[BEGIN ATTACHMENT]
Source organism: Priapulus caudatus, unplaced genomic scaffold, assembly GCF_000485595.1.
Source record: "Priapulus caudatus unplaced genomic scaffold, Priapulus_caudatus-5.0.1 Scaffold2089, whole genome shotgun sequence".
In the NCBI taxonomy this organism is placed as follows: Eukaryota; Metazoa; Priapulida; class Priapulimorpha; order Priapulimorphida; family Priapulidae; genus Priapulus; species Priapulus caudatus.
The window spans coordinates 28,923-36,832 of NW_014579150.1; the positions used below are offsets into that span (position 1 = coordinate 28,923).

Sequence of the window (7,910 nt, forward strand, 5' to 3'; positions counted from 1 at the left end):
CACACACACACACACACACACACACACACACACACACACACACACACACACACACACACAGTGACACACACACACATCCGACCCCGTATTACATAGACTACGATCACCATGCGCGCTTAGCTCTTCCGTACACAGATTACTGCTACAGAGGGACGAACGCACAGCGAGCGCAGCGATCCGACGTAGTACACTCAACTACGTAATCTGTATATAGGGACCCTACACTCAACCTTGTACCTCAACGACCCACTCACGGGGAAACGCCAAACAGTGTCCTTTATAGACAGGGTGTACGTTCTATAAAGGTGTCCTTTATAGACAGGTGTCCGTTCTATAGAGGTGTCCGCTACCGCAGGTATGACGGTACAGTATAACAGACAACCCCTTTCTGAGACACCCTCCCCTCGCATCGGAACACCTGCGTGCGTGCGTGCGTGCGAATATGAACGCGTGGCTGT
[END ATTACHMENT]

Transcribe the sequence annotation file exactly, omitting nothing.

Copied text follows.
Source organism: Priapulus caudatus, unplaced genomic scaffold, assembly GCF_000485595.1.
Source record: "Priapulus caudatus unplaced genomic scaffold, Priapulus_caudatus-5.0.1 Scaffold2089, whole genome shotgun sequence".
In the NCBI taxonomy this organism is placed as follows: Eukaryota; Metazoa; Priapulida; class Priapulimorpha; order Priapulimorphida; family Priapulidae; genus Priapulus; species Priapulus caudatus.
The window spans coordinates 28,923-36,832 of NW_014579150.1; the positions used below are offsets into that span (position 1 = coordinate 28,923).

Sequence of the window (7,910 nt, forward strand, 5' to 3'; positions counted from 1 at the left end):
CACACACACACACACACACACACACACACACACACACACACACACACACACACACACACAGTGACACACACACACATCCGACCCCGTATTACATAGACTACGATCACCATGCGCGCTTAGCTCTTCCGTACACAGATTACTGCTACAGAGGGACGAACGCACAGCGAGCGCAGCGATCCGACGTAGTACACTCAACTACGTAATCTGTATATAGGGACCCTACACTCAACCTTGTACCTCAACGACCCACTCACGGGGAAACGCCAAACAGTGTCCTTTATAGACAGGGTGTACGTTCTATAAAGGTGTCCTTTATAGACAGGTGTCCGTTCTATAGAGGTGTCCGCTACCGCAGGTATGACGGTACAGTATAACAGACAACCCCTTTCTGAGACACCCTCCCCTCGCATCGGAACACCTGCGTGCGTGCGTGCGTGCGAATATGAACGCGTGGCTGT